An Australian immigrant looks back over a colorful lifetime in this debut memoir.
Saffron was born in Glasgow, Scotland, in 1948; his Polish mother met his father, a British soldier, in Germany. After the war, they married and settled briefly in Scotland before relocating to the military town of Catterick Garrison in England, then on to Bielefeld, Germany. Saffron remembers his early childhood vividly, including an incident when he threw his mother’s cabbage rolls on the floor. As a boy, Saffron attended a seminary in Paris, and he delighted in quaffing red wine while flying to the French capital. Later, the family moved to Australia; the author would join the Royal Australian Electrical and Mechanical Engineers, which led to service in Vietnam. He later spent time in Johannesburg, where he worked as a “glorified bouncer.” Overall, this memoir reads like a series of boisterous, casually linked anecdotes: “I’m going to start at the beginning, of course. ’Makes sense, doesn’t it? I’ll finish at the end, if that’s OK with you.” This confrontational style is pervasive, and not without a glib charm. Saffron seems to know his limitations as a writer—“Anyway, that’s my lot. I’ve bored you enough,” he writes, long before the end—but he also seems to be aware that his tales have the power to captivate. The memoir ends with numerous photos and short treatises on such subjects as PTSD, philosophy, music, and literature. Regarding the latter, he notes that “if anybody gets a laugh or two out of this [book], then I would have succeeded.” This memoir will raise an occasional chuckle as it takes readers on far-flung adventures. However, a couple of thoroughly unpalatable moments are posited on Jewish stereotypes: While describing an employer, Mr. Levy, he writes: “I found out a bit later that he was a Jew and was very, very tight with his money and didn’t have a charitable bone in his fat body”; later, he tells of castigating a Polish train conductor for charging him an expensive “Jewish rate” of currency exchange.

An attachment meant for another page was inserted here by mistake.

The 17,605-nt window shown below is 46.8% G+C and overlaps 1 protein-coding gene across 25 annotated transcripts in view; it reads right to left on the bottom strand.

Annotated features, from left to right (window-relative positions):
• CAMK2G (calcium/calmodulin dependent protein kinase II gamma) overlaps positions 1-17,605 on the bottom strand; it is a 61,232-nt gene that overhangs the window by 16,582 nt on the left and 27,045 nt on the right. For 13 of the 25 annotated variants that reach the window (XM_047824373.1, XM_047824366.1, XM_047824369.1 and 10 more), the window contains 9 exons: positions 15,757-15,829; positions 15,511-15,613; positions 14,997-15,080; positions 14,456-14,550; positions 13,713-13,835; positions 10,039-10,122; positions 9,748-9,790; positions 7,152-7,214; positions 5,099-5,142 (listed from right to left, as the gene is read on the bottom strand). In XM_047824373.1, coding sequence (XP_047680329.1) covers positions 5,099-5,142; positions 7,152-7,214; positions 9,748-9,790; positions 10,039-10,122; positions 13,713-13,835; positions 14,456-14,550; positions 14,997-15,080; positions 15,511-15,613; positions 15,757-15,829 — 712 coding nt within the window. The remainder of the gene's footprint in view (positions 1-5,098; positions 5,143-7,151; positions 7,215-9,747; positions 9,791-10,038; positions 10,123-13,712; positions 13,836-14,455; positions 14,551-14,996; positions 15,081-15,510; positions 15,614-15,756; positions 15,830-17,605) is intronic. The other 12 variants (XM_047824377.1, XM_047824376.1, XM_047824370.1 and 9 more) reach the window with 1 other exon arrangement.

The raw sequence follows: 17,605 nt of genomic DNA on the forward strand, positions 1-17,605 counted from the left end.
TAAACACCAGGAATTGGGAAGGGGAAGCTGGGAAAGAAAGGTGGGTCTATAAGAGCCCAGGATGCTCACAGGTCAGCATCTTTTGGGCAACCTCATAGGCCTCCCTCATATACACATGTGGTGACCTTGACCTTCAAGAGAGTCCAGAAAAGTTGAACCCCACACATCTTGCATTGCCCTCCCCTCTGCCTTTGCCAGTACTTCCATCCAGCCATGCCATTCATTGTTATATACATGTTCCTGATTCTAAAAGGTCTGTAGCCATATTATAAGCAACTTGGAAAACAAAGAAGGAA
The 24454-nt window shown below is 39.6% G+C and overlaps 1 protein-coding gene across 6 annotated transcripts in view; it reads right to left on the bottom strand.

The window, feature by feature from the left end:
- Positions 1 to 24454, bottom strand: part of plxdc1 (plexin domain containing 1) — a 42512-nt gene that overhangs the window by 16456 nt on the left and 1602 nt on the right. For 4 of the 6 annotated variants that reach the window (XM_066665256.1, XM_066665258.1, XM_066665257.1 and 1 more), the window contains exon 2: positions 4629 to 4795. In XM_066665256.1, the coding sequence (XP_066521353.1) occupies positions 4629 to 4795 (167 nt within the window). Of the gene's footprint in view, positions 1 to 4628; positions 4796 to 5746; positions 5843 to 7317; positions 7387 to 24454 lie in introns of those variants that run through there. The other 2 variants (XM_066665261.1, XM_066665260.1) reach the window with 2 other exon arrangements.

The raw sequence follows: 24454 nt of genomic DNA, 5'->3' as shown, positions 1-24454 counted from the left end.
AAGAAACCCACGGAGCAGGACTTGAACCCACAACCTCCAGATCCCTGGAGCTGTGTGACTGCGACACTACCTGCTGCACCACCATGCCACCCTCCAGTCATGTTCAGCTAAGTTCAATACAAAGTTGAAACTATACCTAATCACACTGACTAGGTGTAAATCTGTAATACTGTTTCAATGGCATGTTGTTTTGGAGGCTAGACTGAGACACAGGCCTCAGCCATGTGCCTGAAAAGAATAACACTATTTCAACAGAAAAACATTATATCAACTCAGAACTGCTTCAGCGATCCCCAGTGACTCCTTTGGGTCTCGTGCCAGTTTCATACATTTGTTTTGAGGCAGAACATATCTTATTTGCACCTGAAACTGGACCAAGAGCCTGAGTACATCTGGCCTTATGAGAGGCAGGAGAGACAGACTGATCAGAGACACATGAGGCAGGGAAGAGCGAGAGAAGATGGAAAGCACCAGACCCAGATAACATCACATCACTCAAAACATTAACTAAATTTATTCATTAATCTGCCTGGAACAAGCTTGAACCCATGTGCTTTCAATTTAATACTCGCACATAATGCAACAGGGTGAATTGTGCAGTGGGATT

Unruly, unapologetic, and sometimes arduous.